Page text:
ONE of the needly laments from Camden’s blogging finance chief Theo Blackwell after Ed Miliband led Labour to a crushing defeat at last May’s general election was the idea that the then leader had failed to take advantage of the bank of talent the party has hidden in the world of local government. Miliband had frozen out his foot soldiers on the ground, ignored the warnings on the doorstep and instead surrounded himself with advisers who thought they were part of The West Wing, the theory went. The same advisers, the ones who presumably ok’d the pledges etched in a stone tablet and so on, seem to be on television every night or writing opinion pieces about the state of the party as it stands now like grand political experts, but there you go.
There were echoes of Theo’s point in council leader Sarah Hayward’s critique of the conference schedule in Liverpool. Yes, fringe meetings were pretty segregated, with sparks avoided by either setting up panels of Corbyn loyalists or his opponents with not much mixing in between. But they were also noticeable for the absence of what Sarah called ‘the councillor movement’. Surely, after all those nights going to the Town Hall, face-to-face surgeries, and reading the phone directory council reports that the more diligent local politicians comb through, councillors must have something to contribute about how stretched resources are affecting public life. At this, or any party’s conference, it seems a fair enough point to make that there could be more room for councillors, the ones with bright ideas and a bit of energy at least. But no – not only do the majority of the general public, even in a well-reported area like north London, usually have no idea at all about who their councillor even is (until at least they need some help from them) but they are also being blanked by conference events organisers from their own party.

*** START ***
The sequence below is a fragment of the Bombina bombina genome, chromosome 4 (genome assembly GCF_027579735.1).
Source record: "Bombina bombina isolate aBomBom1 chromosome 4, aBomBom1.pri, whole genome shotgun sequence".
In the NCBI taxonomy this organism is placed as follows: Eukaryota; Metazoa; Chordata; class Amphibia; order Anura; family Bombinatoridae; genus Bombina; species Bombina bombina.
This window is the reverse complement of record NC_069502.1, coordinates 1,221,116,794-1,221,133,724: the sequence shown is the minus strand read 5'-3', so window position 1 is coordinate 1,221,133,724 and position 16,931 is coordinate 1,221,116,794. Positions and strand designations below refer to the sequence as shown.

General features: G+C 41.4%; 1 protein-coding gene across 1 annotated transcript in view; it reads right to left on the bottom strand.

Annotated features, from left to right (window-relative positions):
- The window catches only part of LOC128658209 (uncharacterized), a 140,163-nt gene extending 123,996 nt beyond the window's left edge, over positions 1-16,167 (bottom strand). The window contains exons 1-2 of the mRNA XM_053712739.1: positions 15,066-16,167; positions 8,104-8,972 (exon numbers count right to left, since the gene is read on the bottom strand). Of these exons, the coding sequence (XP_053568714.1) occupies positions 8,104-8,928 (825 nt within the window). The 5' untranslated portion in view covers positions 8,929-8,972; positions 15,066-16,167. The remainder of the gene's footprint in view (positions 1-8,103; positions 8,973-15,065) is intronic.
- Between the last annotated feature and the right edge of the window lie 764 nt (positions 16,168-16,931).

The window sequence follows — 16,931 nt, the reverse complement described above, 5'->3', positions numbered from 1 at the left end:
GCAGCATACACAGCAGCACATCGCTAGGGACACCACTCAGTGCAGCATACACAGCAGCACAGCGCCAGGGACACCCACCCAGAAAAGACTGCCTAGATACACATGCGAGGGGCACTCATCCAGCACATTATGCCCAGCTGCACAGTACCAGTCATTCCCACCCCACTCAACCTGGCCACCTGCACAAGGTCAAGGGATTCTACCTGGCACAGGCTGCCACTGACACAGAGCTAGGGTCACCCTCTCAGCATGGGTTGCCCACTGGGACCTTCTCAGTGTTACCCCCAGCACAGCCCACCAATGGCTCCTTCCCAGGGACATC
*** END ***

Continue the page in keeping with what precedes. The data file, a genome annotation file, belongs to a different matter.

“I think we need to do more as a councillor movement to promote our work through the party. Actually successive leaders haven’t really ‘got’ local councils and over a number of years councillors haven’t been on key platforms, like women’s conference and in fringe debates where actually we have something real to contribute,” said Sarah. “Just taking this year, a lot of the Brexit fringe events don’t have a councillor on them and actually a huge amount of that debate will really, really affect the work we do whether its European funding or whether its the regulations that we use and some of the obligations that we have. And the local government voice in that is hugely important in that, but actually we’re absent from that debate.”